Many parents and children view the beginning of the school year as a fresh start. It also offers a great time to catch up on children’s routine health examinations to ensure they start the new school year on the right foot. PHMC’s Community Health Data Base has fresh data from the 2008 Southeastern Pennsylvania (SEPA) Household Health Survey examining routine childhood screenings. The survey includes 3,000 interviews about the health and health care of a selected child in the household.

Nearly all children (97.9%) in Southeastern Pennsylvania have seen a doctor in the past year. More than six in ten (63.0%) had a routine exam within the six months that preceded the survey.

The majority of children under 18 in Philadelphia and SEPA have a regular source of health care. While about 95% of children in all age groups do have a regular source of care, older children and children in families with lower incomes were less likely than their peers to have a regular place to go when sick. For example, 7.3% of teens (ages 12–17) below the federal poverty line did not have a regular source of care, representing more than 3,500 children.

Toddlers (ages 0–3 years) were most likely to have a regular source of care: 96.9% of the youngest children had a regular place to go when they were sick, regardless of insurance status. However, older children were less likely to have such a place, especially those lacking health insurance. Among 4–11-year-olds in our area with health insurance, 97.2% have a regular source of medical care. Among uninsured children in this age group, only 90.7% have such a place.  The gap between the insured and the uninsured widens in the teen years. While 95.2% of insured teens in SEPA have a regular source of care, only about eight in ten (80.2%) of uninsured teens have a regular source of care.

For most children, their regular source of care is a doctor’s office. Among toddlers above the federal poverty line, nearly nine out of ten (89.3%) go to a doctor’s office, while about seven in ten (69.0%) toddlers in households below the federal poverty line go to a doctor’s office for their regular source of care. Similar differences are seen across age groups.

Children and Eye Examinations

For many children, a comprehensive eye exam should be a routine event every two years, and for some children annual eye exams may be necessary1. Only about four in ten (38.1%) SEPA children ages 4–17 had an eye exam in the past year. A greater percentage of insured children visited an eye doctor than did uninsured children (38.3% and 31.3%, respectively).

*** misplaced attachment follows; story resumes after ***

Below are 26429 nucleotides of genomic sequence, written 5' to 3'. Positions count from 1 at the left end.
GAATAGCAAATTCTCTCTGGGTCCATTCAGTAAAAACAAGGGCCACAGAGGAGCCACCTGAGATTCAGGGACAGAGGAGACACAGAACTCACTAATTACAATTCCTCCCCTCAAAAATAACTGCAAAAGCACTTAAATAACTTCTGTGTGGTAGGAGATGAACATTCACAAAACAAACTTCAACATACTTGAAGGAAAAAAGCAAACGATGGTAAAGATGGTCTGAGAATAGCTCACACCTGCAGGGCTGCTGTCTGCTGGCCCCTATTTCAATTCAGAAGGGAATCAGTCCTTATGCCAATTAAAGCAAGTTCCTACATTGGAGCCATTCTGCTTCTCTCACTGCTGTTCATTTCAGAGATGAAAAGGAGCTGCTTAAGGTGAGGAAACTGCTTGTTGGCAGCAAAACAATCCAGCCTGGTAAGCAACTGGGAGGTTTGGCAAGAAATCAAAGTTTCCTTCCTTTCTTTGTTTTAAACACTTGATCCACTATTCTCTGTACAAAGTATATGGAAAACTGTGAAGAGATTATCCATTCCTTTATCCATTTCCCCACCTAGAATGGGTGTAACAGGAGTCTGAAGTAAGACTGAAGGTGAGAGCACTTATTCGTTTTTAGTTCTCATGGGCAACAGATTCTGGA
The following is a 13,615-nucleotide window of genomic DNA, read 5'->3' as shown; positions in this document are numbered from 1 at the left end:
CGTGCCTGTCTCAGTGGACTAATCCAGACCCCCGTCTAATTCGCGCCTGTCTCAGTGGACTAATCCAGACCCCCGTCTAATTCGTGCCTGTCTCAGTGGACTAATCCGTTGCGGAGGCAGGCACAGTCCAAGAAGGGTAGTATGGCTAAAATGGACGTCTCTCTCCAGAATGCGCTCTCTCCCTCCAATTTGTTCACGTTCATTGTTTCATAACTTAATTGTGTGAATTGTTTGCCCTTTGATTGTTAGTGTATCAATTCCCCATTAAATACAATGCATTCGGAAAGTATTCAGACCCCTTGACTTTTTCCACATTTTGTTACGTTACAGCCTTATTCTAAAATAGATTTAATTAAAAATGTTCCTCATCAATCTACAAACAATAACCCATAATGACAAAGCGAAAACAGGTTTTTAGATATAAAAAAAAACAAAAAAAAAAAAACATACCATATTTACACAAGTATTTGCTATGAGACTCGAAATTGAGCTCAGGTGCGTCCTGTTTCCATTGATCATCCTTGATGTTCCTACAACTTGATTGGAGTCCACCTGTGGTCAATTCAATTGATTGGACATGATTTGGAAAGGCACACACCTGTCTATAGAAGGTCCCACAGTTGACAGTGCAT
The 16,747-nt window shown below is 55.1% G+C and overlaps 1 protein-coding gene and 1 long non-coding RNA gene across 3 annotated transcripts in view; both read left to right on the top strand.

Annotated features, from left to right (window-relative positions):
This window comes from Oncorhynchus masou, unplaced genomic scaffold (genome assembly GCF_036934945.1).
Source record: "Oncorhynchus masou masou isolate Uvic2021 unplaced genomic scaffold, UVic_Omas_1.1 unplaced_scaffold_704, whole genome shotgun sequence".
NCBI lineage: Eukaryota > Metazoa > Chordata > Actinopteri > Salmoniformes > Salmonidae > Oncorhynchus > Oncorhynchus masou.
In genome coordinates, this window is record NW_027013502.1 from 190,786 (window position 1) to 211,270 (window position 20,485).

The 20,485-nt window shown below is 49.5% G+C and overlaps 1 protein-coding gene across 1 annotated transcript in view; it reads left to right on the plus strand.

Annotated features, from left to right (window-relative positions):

For nearly three in four (72.3%) children in SEPA foregoing eye exams in the past year, lack of need for one was cited as the main reason. For 4% of SEPA children who did not see an eye doctor, (representing approximately 16,000 children), the main barrier to care was cost. This reason was more common for teens than for younger children.

As we look forward to a new school year, this is a great time to make sure children are up-to-date on back-to-school checkups and routine exams. A screening now may help prevent problems later.

For more information on back-to-school checkups and routine exams, or about the Community Health Data Base, please contact Rose Malinowski Weingartner at This email address is being protected from spambots. You need JavaScript enabled to view it. or 215.985.2572.


PHMC Data Opens
New Area of Health Research

Researchers exploring a variety of health-related topics mine the data found in the Household Health Survey from PHMC’s Community Health Data Base (CHDB). One such researcher is Dr. Nirav Patel, assistant professor of clinical medicine at the University of Pennsylvania Medical Center’s Division of Sleep Medicine, who says, “CHDB is a great resource of primary data to understand a health or health-service issue in the region of Southeast Pennsylvania and lends itself well to professionals and students. The database can serve several important functions, including program development and evaluation, planning of health services, and as pilot data for grant applications.”

Patel directs the Portable Sleep Monitoring and Commercial Drivers Program at Penn’s Sleep Center and conducts research on public health concerns associated with insufficient sleep and sleep-related disorders. He uses CHDB data as a key component of his studies on sleep quality in the Philadelphia region. In 2006, Patel worked with CHDB to add the first question on sleep to the Household Health Survey. In 2008, thanks to Dr. Patel, the Household Health Survey asked participants three sleep-related questions. “With the data from the 2006 CHDB survey, my research team conducted an epidemiologic analysis to investigate potential socio-ecological influences upon sleep,” says Patel. “This formed the basis of a grant from the National Institutes of Health Resource Center for Minority Aging Research for a pilot project in Philadelphia.”